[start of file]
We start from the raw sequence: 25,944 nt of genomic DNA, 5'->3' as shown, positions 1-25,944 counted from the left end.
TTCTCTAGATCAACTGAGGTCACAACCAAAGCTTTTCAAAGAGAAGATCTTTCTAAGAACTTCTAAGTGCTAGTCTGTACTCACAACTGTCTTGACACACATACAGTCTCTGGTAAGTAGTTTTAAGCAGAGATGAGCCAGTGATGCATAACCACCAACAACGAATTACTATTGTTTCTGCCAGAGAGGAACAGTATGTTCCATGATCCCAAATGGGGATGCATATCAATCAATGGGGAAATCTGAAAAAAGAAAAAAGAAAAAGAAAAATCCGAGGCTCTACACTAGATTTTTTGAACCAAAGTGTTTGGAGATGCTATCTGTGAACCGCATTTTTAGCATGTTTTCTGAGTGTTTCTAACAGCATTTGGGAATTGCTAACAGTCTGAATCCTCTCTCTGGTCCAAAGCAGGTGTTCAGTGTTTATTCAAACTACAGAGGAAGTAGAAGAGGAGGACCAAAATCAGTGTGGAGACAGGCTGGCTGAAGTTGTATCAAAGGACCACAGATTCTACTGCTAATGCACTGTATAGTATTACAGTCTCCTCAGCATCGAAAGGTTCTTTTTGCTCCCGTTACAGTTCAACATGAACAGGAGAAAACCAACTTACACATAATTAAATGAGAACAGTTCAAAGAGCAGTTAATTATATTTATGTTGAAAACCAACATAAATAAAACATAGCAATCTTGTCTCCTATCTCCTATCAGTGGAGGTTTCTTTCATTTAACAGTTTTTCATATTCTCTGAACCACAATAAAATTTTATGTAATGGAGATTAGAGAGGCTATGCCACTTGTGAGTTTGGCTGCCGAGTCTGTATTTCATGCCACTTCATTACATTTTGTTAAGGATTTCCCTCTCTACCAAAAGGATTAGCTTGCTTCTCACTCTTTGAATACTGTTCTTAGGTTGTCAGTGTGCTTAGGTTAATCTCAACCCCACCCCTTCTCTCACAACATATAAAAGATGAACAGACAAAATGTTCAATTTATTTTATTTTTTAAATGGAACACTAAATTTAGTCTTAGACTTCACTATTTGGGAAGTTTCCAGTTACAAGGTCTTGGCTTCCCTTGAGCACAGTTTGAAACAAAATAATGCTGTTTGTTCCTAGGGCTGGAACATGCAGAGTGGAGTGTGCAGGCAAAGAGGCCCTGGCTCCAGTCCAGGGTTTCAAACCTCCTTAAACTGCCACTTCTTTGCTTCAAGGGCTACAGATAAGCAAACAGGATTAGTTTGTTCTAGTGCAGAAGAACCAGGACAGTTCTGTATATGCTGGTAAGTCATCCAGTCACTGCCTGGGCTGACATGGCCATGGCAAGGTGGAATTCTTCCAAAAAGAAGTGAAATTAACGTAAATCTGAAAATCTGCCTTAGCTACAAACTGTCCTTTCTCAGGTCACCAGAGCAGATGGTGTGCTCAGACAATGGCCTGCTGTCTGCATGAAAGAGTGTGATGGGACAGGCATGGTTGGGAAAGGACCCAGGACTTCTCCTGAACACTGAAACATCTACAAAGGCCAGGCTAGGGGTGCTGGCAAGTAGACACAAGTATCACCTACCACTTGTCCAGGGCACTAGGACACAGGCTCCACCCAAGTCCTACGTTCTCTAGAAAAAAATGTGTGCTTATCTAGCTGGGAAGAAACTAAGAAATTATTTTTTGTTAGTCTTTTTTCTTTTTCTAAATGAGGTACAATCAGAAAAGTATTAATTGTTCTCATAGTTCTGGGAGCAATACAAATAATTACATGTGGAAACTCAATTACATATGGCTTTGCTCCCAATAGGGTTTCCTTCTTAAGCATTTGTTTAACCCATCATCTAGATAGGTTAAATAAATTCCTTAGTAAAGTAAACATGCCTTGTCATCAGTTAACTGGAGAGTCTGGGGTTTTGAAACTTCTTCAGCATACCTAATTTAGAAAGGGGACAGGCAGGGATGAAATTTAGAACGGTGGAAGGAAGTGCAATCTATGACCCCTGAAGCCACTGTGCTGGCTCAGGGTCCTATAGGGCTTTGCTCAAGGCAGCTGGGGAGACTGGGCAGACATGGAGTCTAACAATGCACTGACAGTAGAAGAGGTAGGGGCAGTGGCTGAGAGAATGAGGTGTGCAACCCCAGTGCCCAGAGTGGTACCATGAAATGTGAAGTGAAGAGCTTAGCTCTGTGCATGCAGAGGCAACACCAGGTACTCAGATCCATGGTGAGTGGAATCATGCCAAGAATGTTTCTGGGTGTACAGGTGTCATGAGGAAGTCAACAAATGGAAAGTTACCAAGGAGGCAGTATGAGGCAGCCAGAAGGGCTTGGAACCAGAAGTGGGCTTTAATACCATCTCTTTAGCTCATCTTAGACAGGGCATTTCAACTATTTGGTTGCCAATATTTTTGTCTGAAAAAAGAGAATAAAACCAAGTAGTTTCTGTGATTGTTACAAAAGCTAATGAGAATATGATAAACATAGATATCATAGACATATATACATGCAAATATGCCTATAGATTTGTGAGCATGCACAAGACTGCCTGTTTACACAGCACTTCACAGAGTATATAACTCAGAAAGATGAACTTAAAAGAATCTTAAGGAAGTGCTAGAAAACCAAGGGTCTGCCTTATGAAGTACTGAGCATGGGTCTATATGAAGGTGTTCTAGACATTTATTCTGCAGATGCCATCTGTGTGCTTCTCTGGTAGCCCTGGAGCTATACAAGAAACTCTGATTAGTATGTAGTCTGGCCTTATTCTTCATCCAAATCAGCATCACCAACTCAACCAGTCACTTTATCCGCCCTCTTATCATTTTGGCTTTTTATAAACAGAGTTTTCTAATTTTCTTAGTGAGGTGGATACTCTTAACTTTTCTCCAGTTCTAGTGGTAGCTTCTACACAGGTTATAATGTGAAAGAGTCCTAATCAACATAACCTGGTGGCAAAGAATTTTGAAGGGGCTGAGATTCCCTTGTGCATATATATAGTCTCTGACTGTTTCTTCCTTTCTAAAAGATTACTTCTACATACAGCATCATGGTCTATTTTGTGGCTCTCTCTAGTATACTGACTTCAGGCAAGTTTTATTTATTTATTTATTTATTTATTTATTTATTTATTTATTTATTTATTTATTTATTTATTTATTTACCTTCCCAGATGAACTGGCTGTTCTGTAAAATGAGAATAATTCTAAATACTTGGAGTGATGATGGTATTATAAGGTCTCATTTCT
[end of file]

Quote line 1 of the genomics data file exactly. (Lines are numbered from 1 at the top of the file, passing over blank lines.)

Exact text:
We start from the raw sequence: 25,944 nt of genomic DNA, 5'->3' as shown, positions 1-25,944 counted from the left end.